May 19, 2013 - 10:48 AM
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Running Tips - Other Factors
Running Tips - Other Factors
All you really need to do is just run for fun and enjoyment. However if you want to race and get faster then thinking about it a bit can help. The major factors affecting running performance (VO2max, Anaerobic Threshold,Aerobic Endurance and Efficiency) were mentioned in the 'Running Basics' handout. There are also a myriad of other factors which can bear on your ultimate performance. This handout, in no particular order, will attempt to discuss some of these minor factors.
Glycogen(sugar) is the bodies most efficient source of fuel. A primary source of this in our diets is Carbohydrate. It has been found that if we deplete this, say going on a long fast run, then reduce our exercise and eat plenty of carbohydrate then the body will over compensate and store extra glycogen. Some runners in long events will carbo load to make sure their glycogen stores are fully topped up just before a long race.
To get better at running you really need to run. However with multi sports, triathlons etc all the vogue what are the benefits for running if you crosstrain with another sport? Firstly there is little real benefit if you are well trained. Cycling can help by strengthening opposing leg muscles thereby avoiding injury. Cycling uphill has some cross over with hill running. Weight training can also strengthen opposing leg muscles, strengthen stomach muscles and the upper body although this may or may not affect performance. Swimming can help with recovery from pavement pounding and hard sessions.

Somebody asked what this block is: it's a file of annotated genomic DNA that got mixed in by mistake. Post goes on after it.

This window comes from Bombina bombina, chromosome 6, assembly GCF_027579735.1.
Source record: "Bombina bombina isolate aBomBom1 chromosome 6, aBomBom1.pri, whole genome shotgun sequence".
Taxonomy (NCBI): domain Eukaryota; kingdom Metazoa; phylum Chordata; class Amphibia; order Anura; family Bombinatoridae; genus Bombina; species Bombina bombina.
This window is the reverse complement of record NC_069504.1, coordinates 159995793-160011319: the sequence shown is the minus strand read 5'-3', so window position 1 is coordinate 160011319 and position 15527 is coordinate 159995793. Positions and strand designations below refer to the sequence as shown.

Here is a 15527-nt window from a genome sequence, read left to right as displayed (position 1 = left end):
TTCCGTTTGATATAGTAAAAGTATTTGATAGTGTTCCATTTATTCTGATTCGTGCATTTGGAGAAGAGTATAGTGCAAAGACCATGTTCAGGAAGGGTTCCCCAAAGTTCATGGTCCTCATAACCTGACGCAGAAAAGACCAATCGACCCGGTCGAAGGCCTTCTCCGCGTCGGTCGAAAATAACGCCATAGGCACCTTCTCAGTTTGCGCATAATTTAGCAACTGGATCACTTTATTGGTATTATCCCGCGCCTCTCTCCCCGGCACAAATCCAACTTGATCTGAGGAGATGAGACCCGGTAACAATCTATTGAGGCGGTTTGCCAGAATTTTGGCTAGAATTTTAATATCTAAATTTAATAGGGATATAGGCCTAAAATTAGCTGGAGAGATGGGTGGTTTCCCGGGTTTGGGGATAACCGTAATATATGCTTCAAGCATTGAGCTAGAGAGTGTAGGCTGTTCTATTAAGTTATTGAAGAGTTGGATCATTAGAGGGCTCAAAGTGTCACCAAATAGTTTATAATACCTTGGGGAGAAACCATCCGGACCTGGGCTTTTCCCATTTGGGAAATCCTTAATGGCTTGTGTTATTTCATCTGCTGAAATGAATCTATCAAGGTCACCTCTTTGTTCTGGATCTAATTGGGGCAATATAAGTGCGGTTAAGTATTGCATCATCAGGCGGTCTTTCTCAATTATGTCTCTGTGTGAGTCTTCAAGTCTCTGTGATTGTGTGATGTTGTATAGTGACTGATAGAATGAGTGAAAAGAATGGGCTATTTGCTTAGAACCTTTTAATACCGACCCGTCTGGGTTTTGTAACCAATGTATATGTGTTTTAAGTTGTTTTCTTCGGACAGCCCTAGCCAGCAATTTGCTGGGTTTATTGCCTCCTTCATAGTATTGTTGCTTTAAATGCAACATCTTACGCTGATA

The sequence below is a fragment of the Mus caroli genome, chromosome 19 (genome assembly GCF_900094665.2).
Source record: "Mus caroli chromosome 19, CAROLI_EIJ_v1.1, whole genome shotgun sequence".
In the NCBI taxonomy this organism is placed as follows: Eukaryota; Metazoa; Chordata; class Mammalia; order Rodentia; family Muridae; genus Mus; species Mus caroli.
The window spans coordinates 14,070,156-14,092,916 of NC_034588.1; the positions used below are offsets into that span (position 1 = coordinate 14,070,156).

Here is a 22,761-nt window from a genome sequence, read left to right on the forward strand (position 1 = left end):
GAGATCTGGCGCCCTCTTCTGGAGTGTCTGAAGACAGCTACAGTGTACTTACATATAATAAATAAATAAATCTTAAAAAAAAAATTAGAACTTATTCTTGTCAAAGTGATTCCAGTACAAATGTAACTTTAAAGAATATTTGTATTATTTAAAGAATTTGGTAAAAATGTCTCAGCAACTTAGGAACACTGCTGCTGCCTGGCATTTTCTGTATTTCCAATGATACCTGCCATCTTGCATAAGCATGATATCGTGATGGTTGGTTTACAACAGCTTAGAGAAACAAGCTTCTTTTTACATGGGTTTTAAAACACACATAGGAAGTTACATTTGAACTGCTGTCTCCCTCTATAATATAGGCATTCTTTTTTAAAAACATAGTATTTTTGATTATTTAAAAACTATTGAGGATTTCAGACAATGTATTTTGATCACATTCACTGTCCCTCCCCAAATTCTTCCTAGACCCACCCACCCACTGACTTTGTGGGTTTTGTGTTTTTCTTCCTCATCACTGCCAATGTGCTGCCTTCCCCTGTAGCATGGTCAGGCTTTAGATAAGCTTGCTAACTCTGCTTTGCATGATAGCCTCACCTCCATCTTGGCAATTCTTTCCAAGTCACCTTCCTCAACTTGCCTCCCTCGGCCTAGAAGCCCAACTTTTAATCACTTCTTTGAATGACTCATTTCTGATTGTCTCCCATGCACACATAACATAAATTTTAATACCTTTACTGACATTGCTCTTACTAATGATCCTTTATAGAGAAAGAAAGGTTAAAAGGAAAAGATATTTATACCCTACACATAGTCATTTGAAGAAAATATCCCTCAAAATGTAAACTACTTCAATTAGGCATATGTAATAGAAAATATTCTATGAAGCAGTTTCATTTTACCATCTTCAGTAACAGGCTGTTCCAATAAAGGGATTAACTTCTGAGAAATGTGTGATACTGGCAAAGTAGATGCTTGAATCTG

Running diaries are a significant potential performance enhancer. Analysis of well filled in diaries can lead to understanding of how you improve, and also show how to avoid injury. They should include course details, environmental conditions and how you felt. It is also important to record resting pulse and your weight. Differences of more than 10% in these from day to day may be a cause for concern. There are now many software packages which can make the recording and analysis much less of a chore.
Diet can have a significant effect on your running and your life. A healthy diet means that you will be able to train harder and recover faster. Generally we eat too much fat and not enough carbohydrate. As carbohydrates are the best source of fuel we should be sure to get plenty. It is also important to have a balanced diet which includes fresh fruit and vegetables. Fruit and vegetables contain most of the vitamins and minerals which are required to efficiently burn glycogen to create energy.